Sunday, May 16, 2021

Snapshot & memories: Posing with a Saturn V in 1982

Here's a snapshot — which I improved a bit in Pixlr but which remains blurry — taken during a visit to the Lyndon B. Johnson Space Center in Houston in July 1982. From left are my cousins Jeanette and Steve, yours truly and my sister Adriane.

We are standing in front of the massive Saturn V rocket (super heavy-lift launch vehicle). This historic, 363-foot relic of the "moon shots" arrived at the Space Center in 1977 and, laying on its side, has not moved since. "The passage of time, subjection to Houston humidity and the infiltration of local flora and fauna were not kind to the rocket, degrading it to the point of nearly being destroyed," the space history website collectSPACE reported in a 2007 article.

Eventually, that article continues, enough money was raised for a meticulous two-year restoration of the Saturn V, "including restoring the rocket's original markings down to the smallest decal." Additionally, a climate-controlled building was built around the exhibit, so that such levels of environmental wear would (hopefully) not happen again. 

According to
"There are only three Saturn V rockets on display in the world. The rocket at NASA Johnson Space Center is the only one comprised of all flight-certified hardware. The other two rockets are made of flight hardware, mock-ups and test components. The three segments, called stages, contain the powerful engines needed to lift off, entering orbit to reach the Moon. In total, 13 Saturn V rockets launched into space. ... Flown from 1967 to 1973, the rocket launched 26 astronauts into space with six successful missions landing men on the Moon. Saturn V also launched Skylab, America’s first space station, into orbit in its final mission."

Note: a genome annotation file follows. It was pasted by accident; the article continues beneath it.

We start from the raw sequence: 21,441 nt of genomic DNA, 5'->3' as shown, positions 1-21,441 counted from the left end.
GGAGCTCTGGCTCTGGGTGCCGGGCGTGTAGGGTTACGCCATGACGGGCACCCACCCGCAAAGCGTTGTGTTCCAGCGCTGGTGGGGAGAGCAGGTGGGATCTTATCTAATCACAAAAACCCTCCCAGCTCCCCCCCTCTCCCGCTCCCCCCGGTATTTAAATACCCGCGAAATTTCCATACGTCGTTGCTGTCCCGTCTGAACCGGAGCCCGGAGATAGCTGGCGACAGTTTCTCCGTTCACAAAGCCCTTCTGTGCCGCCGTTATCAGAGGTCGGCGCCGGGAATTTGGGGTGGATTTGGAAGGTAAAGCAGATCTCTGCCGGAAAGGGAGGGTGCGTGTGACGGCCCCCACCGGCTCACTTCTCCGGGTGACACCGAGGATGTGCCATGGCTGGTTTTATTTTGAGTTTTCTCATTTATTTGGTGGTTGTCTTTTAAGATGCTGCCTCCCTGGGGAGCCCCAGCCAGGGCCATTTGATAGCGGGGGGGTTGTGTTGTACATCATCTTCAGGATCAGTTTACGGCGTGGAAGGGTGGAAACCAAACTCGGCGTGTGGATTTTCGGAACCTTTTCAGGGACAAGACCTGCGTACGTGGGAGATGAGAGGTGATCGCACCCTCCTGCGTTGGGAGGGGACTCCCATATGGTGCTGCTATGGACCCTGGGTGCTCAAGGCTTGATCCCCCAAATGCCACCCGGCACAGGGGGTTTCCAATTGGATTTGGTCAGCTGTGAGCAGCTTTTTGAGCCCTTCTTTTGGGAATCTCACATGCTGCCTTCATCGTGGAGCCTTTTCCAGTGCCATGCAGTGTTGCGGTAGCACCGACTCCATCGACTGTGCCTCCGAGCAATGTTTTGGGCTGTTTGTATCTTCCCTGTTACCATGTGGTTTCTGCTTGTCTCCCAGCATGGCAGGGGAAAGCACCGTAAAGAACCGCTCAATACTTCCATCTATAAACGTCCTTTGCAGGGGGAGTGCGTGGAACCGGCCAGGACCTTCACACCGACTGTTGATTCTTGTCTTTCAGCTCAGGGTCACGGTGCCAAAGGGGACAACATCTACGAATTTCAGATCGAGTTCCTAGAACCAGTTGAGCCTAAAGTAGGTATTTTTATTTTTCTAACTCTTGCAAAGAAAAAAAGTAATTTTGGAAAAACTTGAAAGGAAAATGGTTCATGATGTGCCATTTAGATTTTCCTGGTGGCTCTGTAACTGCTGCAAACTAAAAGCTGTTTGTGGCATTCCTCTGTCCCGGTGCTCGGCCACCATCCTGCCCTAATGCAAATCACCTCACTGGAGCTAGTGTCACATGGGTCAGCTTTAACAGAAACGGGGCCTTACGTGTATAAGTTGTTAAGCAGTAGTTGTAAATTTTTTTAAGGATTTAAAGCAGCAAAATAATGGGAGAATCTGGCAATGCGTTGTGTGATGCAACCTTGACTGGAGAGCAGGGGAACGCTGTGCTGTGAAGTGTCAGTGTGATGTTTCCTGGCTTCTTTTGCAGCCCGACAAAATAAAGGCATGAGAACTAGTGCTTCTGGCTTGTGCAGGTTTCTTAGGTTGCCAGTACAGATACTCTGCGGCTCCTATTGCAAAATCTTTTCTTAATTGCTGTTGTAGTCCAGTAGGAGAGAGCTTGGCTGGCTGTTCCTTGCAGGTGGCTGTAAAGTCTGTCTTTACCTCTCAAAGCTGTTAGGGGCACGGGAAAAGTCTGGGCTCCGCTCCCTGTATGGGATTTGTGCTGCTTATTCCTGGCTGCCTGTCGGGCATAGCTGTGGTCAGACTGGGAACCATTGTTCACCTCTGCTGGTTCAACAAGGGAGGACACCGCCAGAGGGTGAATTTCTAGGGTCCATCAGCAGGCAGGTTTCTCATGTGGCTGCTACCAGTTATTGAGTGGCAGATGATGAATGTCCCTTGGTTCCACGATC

Sadly, I barely remember anything from that visit to the Space Center. At age 11, wearing a Phillies shirt tucked into my shorts and sunglasses, I guess I wasn't interested or inquisitive enough to realize how historic and cool that place was. 

My puny knowledge of space exploration at the time was probably limited to Neil Armstrong and Buzz Aldrin; possibly John Glenn; the two Voyager probes; Skylab falling; and the fact that high-profile Space Shuttle missions had begun the previous year with Columbia.

I'm sure I knew nothing of Laika; Yuri Gagarin; the Mercury Seven; Alan Shepard; JFK's moon speech and its intrinsic Cold War context; the preventable Apollo 1 (aka AS-204) tragedy; the scandal behind Soyuz 1 and the death of Soviet cosmonaut Vladimir Komarov; Saturn V's game-changing debut in 1967; Apollo 13 and the careers of Jim Lovell and Ken Mattingly; the fact that Shepard also walked on moon; and so much more. It's a wonderful thing that we never stop learning.

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